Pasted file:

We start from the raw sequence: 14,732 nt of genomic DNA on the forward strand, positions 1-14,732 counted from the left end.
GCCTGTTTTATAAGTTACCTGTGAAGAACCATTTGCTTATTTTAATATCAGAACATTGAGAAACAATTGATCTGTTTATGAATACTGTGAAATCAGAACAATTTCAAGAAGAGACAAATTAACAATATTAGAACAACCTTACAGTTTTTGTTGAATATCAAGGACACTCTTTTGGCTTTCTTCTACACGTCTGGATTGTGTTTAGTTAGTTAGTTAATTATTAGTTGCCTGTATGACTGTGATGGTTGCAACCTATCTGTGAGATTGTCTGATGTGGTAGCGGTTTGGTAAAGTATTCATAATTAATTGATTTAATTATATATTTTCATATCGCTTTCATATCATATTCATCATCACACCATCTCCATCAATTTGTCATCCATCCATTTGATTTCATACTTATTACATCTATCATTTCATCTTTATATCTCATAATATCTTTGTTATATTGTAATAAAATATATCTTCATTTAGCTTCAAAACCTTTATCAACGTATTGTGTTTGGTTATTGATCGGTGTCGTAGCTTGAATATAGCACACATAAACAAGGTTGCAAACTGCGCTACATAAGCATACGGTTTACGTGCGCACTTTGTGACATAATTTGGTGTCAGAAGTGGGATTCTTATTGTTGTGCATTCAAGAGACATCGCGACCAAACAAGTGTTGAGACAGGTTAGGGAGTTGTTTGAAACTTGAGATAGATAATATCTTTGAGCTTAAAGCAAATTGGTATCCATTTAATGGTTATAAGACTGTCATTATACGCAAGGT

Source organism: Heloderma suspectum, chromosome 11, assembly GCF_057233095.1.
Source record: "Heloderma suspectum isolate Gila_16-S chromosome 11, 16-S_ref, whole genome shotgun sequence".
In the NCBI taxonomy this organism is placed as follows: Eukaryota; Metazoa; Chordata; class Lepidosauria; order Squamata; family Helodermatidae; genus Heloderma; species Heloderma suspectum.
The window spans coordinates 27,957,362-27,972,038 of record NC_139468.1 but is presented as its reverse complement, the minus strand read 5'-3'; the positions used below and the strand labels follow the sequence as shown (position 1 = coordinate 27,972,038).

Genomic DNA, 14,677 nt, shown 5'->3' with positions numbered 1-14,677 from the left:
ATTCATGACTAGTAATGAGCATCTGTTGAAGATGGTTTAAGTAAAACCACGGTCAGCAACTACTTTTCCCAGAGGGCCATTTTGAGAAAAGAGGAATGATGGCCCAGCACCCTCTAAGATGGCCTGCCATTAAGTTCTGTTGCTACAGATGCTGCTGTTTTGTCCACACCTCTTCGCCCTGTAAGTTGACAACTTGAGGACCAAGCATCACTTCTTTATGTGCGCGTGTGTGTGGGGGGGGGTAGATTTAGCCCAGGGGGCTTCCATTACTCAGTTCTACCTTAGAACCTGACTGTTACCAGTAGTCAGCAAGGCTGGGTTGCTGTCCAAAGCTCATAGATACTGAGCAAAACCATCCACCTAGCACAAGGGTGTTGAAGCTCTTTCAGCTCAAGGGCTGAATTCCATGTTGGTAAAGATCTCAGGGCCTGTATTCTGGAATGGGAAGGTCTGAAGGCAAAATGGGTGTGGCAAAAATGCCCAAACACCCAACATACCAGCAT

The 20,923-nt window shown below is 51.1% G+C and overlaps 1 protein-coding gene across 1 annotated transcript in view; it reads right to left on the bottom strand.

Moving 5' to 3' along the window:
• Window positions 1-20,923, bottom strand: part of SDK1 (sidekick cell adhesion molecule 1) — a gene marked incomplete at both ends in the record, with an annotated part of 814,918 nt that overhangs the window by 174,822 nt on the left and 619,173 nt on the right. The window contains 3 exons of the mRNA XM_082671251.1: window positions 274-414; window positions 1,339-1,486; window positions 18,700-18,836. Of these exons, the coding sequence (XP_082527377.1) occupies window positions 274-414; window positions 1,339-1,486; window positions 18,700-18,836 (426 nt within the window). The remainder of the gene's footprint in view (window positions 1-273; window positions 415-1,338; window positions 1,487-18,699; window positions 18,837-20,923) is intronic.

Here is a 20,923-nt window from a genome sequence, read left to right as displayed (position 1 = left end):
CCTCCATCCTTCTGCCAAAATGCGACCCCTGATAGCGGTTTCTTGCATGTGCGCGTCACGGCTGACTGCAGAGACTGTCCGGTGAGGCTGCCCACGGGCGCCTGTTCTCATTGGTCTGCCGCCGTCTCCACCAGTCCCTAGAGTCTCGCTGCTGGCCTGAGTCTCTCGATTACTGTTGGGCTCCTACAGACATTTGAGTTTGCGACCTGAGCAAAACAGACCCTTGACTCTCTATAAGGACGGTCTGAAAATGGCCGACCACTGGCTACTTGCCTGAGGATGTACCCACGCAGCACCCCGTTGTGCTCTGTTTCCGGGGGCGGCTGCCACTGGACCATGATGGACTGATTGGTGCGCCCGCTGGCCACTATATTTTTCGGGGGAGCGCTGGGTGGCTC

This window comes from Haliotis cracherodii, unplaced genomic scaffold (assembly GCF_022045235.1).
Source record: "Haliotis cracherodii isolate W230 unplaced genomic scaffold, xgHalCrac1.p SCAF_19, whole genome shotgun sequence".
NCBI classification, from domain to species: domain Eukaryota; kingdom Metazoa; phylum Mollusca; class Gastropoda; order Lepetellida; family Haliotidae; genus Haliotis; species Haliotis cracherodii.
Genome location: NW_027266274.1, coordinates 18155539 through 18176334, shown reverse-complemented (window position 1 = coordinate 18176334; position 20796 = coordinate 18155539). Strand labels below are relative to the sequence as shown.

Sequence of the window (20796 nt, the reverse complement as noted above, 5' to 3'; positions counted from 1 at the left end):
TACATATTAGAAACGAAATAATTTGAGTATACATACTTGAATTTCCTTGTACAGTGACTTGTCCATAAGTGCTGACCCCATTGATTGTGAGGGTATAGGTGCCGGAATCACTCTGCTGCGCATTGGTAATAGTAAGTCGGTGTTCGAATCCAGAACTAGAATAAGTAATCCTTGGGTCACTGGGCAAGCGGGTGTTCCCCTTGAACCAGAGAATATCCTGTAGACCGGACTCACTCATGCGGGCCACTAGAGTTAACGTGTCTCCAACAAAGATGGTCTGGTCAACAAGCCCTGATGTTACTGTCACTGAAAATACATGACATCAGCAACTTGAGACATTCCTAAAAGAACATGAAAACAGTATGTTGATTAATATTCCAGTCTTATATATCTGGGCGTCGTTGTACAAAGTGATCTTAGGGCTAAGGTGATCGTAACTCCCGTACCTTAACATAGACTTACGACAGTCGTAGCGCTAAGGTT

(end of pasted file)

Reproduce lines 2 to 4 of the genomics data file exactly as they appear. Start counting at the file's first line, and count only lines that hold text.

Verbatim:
GCCTGTTTTATAAGTTACCTGTGAAGAACCATTTGCTTATTTTAATATCAGAACATTGAGAAACAATTGATCTGTTTATGAATACTGTGAAATCAGAACAATTTCAAGAAGAGACAAATTAACAATATTAGAACAACCTTACAGTTTTTGTTGAATATCAAGGACACTCTTTTGGCTTTCTTCTACACGTCTGGATTGTGTTTAGTTAGTTAGTTAATTATTAGTTGCCTGTATGACTGTGATGGTTGCAACCTATCTGTGAGATTGTCTGATGTGGTAGCGGTTTGGTAAAGTATTCATAATTAATTGATTTAATTATATATTTTCATATCGCTTTCATATCATATTCATCATCACACCATCTCCATCAATTTGTCATCCATCCATTTGATTTCATACTTATTACATCTATCATTTCATCTTTATATCTCATAATATCTTTGTTATATTGTAATAAAATATATCTTCATTTAGCTTCAAAACCTTTATCAACGTATTGTGTTTGGTTATTGATCGGTGTCGTAGCTTGAATATAGCACACATAAACAAGGTTGCAAACTGCGCTACATAAGCATACGGTTTACGTGCGCACTTTGTGACATAATTTGGTGTCAGAAGTGGGATTCTTATTGTTGTGCATTCAAGAGACATCGCGACCAAACAAGTGTTGAGACAGGTTAGGGAGTTGTTTGAAACTTGAGATAGATAATATCTTTGAGCTTAAAGCAAATTGGTATCCATTTAATGGTTATAAGACTGTCATTATACGCAAGGT

Source organism: Heloderma suspectum, chromosome 11, assembly GCF_057233095.1.
Source record: "Heloderma suspectum isolate Gila_16-S chromosome 11, 16-S_ref, whole genome shotgun sequence".